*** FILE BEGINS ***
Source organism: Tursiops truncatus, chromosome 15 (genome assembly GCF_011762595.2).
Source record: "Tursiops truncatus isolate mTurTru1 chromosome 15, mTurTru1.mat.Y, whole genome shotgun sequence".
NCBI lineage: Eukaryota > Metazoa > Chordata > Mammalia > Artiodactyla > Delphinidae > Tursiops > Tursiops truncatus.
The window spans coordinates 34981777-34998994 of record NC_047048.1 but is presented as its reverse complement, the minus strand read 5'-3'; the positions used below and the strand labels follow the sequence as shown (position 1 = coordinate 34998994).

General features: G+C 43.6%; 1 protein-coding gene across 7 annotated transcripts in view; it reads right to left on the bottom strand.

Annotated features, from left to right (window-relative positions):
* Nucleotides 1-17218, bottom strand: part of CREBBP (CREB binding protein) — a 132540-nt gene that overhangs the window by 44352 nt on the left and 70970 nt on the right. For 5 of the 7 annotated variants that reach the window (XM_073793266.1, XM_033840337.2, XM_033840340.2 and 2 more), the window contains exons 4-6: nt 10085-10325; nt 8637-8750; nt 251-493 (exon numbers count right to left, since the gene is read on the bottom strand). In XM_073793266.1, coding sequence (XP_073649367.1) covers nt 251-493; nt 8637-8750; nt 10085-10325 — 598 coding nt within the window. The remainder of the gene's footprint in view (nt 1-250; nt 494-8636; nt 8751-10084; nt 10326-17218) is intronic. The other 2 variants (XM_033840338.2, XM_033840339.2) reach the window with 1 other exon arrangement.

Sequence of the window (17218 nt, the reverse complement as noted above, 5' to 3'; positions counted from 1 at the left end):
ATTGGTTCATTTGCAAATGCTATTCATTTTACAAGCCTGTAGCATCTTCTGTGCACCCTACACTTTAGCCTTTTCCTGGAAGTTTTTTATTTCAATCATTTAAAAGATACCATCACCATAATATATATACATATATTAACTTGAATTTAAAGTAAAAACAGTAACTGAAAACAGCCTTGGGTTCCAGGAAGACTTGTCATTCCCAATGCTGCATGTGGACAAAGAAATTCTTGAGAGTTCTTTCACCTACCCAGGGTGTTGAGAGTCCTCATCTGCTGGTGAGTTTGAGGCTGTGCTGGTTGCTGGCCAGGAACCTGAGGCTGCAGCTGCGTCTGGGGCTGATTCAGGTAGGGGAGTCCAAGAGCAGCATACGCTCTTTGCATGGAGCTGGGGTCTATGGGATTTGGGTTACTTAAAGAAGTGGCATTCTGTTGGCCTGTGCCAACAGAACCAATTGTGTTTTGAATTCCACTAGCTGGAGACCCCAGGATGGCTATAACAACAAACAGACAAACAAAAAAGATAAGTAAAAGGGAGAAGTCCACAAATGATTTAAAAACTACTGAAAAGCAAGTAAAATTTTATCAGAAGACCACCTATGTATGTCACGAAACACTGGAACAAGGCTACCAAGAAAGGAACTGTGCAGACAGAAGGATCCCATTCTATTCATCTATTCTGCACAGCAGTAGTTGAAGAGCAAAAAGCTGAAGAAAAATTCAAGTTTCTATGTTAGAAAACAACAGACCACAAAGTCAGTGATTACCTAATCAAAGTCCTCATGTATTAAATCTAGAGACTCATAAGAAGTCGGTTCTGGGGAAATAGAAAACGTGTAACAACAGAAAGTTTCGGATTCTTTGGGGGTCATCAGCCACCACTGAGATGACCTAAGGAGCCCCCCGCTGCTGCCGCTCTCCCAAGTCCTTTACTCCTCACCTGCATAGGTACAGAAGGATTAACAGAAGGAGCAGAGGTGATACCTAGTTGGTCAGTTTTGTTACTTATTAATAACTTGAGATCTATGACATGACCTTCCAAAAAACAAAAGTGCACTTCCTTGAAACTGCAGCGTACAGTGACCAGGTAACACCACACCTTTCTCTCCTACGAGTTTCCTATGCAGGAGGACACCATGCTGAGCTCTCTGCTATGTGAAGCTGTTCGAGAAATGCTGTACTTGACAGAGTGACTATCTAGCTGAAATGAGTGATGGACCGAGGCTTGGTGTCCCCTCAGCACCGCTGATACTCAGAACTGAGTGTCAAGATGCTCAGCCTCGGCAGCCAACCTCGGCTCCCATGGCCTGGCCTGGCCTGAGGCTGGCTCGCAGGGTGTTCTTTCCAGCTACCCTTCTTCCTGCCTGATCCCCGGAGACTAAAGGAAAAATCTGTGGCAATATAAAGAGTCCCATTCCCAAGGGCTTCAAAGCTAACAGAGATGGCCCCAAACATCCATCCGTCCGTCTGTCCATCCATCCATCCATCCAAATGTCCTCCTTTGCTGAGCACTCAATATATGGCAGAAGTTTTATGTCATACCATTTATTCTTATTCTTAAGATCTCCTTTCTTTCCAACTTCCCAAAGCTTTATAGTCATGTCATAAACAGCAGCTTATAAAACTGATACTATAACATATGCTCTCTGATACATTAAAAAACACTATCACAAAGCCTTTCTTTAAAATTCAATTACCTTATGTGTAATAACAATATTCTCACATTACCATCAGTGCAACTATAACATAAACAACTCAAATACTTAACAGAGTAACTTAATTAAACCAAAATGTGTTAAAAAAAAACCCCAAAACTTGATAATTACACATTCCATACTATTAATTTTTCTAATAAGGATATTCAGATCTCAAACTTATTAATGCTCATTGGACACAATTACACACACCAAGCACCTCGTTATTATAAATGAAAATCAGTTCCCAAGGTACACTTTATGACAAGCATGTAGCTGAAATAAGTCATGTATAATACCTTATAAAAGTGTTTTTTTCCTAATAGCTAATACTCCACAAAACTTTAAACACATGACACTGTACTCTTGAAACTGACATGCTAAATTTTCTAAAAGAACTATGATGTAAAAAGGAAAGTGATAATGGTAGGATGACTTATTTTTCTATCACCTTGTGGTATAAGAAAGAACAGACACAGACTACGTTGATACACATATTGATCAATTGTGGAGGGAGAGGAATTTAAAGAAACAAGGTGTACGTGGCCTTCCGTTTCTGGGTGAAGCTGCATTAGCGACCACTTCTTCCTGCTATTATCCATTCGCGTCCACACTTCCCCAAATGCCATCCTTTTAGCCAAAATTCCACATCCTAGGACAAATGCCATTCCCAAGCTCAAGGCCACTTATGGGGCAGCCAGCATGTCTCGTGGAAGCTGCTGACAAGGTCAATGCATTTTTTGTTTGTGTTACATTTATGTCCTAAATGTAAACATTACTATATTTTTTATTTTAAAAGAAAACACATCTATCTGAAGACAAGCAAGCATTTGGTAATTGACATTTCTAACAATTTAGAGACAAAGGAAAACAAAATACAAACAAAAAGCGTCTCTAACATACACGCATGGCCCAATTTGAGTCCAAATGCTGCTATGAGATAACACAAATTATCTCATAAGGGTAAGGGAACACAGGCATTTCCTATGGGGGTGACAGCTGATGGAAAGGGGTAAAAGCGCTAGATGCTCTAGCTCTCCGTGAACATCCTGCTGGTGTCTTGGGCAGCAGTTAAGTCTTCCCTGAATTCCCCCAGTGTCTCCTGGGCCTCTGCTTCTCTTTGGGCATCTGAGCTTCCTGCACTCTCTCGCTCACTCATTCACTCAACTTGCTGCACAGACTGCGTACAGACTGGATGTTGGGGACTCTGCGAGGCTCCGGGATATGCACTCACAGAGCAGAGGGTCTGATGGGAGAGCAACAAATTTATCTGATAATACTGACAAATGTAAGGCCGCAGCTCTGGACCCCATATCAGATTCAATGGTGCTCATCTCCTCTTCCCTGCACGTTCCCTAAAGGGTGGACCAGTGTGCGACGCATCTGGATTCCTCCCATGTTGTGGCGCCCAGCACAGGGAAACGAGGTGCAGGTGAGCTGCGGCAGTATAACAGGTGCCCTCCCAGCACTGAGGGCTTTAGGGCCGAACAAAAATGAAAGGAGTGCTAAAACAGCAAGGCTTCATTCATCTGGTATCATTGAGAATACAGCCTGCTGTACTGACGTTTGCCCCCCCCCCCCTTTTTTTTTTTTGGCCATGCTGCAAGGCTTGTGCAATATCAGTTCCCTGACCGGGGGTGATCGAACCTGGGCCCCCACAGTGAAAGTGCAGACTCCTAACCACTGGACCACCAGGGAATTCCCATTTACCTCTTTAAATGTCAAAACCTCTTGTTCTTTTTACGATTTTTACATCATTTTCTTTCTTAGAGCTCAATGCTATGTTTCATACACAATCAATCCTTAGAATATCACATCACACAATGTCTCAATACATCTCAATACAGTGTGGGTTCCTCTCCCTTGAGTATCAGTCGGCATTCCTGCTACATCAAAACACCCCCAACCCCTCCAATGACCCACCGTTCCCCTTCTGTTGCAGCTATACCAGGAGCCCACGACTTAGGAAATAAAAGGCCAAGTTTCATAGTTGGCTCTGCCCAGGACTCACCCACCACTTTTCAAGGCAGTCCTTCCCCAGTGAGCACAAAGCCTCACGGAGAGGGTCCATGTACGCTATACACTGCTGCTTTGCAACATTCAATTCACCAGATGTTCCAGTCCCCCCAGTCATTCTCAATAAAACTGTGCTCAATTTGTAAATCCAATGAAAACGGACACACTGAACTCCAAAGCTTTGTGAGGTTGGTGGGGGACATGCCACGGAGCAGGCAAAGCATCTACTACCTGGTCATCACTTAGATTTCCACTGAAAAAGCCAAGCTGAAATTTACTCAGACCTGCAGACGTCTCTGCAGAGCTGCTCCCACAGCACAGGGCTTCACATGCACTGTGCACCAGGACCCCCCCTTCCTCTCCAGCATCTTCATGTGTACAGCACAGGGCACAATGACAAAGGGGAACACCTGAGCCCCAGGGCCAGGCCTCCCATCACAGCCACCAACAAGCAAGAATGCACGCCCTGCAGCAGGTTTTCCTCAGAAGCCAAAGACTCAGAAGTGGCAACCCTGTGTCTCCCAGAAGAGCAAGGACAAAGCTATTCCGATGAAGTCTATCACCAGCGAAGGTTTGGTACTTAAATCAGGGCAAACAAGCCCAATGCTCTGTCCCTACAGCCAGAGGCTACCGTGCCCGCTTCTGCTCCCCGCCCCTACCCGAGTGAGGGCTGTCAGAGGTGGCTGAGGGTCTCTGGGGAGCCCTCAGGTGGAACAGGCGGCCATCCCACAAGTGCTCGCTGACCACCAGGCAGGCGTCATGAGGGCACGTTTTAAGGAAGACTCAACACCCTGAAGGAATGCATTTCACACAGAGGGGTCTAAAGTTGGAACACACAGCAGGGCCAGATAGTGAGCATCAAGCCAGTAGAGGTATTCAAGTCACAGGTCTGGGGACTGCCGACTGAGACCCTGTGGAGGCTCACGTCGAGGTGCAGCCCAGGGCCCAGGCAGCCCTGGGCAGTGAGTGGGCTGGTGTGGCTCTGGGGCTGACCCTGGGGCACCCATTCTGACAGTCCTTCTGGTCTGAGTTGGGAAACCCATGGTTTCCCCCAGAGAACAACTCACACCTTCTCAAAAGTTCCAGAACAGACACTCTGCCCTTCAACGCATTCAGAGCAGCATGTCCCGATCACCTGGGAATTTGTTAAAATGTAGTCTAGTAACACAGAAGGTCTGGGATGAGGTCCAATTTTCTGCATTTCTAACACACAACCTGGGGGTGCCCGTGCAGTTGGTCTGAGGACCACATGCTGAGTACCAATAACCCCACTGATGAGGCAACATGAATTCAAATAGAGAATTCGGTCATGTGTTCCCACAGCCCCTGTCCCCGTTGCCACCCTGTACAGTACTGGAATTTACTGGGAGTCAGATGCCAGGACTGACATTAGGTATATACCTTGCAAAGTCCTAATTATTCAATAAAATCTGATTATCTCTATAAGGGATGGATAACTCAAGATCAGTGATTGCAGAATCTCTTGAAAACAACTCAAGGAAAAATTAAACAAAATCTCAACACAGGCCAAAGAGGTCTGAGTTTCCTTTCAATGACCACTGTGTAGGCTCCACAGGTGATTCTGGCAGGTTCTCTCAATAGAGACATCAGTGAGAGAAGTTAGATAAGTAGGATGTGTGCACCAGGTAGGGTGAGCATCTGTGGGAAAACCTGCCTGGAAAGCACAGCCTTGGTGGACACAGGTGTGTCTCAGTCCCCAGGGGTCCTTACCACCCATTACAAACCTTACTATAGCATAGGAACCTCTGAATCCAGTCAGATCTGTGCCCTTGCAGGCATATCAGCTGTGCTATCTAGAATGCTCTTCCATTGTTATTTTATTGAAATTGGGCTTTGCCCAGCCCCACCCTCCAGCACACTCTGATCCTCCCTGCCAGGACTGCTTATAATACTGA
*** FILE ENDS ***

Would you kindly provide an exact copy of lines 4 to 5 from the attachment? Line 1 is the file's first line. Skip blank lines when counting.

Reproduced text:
The window spans coordinates 34981777-34998994 of record NC_047048.1 but is presented as its reverse complement, the minus strand read 5'-3'; the positions used below and the strand labels follow the sequence as shown (position 1 = coordinate 34998994).

General features: G+C 43.6%; 1 protein-coding gene across 7 annotated transcripts in view; it reads right to left on the bottom strand.